United Kingdom

Labour’s ‘campaign of misogyny’ waged by Muslim men

This is what happens when you open your door and arms to people who simply have an incompatible culture and belief system to our own beliefs and culture of inclusion, acceptance and democracy.

The funny thing is that it is happening to Labour, who are usually the first to claim the moral high ground.

Jeremy Corbyn last night faced calls from women activists to launch an inquiry into a ‘campaign of misogyny’ waged by Muslim men in Labour.

Ahead of the party leader’s speech to the Association of Labour Councillors today, Muslim women told the BBC they had been shut out of standing for office. They accused the party of turning a blind eye to sexist discrimination.

Muslim Women’s Network UK sent a letter to Mr Corbyn, demanding an inquiry into what it said was ‘systematic misogyny displayed by significant numbers of Muslim male local councillors’.

Shaista Gohir from Muslim Women’s Network UK said: ‘These men have a cultural mindset, which they’ve brought from India, Pakistan Bangladesh…they operate a braderi male kinship system and they’ve brought the system here, what I call an old boys network.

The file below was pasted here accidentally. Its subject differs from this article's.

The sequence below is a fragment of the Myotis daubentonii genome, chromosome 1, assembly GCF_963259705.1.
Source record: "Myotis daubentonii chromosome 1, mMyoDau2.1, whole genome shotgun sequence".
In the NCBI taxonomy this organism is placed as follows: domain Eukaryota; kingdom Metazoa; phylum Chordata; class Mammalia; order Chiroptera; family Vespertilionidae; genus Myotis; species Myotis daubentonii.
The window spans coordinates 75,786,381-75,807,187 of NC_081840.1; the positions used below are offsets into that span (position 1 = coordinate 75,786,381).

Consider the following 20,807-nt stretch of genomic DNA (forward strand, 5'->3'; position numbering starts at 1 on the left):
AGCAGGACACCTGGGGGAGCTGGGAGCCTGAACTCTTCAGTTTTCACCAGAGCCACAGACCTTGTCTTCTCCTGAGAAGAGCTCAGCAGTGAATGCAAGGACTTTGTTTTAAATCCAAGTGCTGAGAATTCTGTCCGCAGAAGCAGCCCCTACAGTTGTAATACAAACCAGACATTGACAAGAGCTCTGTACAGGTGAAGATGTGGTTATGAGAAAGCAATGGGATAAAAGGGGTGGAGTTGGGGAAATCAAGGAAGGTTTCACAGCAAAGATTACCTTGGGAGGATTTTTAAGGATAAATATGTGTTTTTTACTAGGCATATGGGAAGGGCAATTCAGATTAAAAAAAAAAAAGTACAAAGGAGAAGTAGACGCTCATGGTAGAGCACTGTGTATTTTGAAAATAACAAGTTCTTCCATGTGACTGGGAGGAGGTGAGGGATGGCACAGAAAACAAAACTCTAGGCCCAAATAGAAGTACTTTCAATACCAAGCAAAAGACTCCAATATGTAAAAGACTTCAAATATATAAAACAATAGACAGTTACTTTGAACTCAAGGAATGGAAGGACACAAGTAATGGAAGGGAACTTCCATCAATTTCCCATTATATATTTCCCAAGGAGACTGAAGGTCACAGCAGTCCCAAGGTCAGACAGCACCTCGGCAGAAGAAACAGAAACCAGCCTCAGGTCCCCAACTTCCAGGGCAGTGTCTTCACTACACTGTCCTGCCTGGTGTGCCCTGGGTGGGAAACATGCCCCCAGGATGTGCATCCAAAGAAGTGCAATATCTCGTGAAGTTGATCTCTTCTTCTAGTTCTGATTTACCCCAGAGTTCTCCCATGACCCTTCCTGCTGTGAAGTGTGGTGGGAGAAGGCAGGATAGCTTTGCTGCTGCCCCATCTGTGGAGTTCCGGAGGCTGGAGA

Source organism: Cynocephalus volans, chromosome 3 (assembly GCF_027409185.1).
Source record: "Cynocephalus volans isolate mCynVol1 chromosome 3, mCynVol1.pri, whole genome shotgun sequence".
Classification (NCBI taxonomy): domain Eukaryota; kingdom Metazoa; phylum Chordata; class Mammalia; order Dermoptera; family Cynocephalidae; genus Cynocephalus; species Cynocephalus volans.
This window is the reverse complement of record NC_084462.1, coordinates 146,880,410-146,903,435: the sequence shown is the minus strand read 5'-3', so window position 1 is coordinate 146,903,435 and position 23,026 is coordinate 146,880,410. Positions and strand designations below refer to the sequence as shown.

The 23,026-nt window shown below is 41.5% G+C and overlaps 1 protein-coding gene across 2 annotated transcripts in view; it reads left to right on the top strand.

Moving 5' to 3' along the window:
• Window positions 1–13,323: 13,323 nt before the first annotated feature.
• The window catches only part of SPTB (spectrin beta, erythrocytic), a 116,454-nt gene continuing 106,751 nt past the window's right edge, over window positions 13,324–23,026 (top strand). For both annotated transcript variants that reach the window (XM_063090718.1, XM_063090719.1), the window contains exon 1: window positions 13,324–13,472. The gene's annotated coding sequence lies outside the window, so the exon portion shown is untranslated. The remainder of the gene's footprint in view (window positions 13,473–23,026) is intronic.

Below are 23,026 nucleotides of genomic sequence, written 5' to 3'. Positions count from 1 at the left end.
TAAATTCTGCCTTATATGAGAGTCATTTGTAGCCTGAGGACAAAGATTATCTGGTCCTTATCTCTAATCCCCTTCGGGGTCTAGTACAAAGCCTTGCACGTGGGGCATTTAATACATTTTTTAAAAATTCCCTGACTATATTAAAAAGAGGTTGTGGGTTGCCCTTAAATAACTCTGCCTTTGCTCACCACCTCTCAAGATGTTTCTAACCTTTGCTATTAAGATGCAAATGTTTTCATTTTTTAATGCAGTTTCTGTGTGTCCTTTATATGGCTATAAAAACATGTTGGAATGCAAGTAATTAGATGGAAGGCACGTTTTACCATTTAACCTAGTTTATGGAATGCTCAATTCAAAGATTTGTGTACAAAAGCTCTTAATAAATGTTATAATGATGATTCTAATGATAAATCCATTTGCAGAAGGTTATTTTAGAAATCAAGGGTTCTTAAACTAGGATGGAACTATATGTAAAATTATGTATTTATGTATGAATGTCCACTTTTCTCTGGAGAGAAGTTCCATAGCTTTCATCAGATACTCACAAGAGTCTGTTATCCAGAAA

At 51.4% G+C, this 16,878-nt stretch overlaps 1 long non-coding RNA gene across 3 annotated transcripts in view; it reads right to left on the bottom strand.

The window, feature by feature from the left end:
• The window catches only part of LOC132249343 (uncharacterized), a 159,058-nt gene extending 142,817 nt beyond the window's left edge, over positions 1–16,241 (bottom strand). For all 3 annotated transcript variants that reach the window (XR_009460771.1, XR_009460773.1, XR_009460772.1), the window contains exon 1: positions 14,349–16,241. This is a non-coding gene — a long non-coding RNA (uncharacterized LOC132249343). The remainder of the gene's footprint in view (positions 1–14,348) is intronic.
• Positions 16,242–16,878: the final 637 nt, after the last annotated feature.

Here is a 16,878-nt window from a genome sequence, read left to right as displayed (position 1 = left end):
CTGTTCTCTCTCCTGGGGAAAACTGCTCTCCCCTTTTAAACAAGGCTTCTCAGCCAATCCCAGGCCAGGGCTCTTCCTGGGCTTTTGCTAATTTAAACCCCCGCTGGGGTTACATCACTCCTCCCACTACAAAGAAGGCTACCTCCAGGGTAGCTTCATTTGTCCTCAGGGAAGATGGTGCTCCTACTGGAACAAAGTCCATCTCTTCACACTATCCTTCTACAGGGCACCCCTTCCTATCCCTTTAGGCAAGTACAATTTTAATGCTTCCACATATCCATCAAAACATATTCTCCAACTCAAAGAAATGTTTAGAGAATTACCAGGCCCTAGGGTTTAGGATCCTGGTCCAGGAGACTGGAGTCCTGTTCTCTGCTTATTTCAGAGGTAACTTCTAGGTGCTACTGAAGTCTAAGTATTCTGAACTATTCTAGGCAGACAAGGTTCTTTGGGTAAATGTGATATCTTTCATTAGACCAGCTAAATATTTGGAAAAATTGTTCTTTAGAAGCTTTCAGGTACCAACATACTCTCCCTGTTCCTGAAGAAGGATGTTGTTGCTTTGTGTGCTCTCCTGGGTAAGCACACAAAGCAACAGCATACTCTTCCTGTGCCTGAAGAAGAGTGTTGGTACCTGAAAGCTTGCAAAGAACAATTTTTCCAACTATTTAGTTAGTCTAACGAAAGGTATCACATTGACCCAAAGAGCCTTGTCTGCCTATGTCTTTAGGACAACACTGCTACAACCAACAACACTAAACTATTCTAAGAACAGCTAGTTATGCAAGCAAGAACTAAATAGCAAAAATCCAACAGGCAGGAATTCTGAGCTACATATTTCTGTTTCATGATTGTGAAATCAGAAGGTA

‘They don’t want women to be empowered. Why? Because we will then challenge the status quo, challenge misogyny. Read more »

UK continues to cut Kiwi ties

I guess it is a blessing in disguise as the UK slides ever closer to domination by foreigners, but they just reduced health care benefits for Kiwis in the UK.

Prime Minister John Key has hit out at new legislation meaning New Zealanders will have to pay over $320 for health and dental care in the United Kingdom.

A reciprocal deal had been in place between New Zealand and the UK since 1982, allowing citizens travelling between the countries access to free health and dental care. However, that 34-year arrangement has now been chopped as part of a clamp-down on so-called “health tourism” — going overseas to get medical treatment.

The British government’s Home Office announced the end the programme from April 6 and today Key reacted saying the news is “really disappointing” and “pretty cheap”.   Read more »

Good news, Brexit looks more likely

The Poms have had enough of Europe.

A new poll has suggested more Britons favour leaving the EU over staying in, with 45% supporting “Brexit” compared with 36% against, while a fifth remain undecided.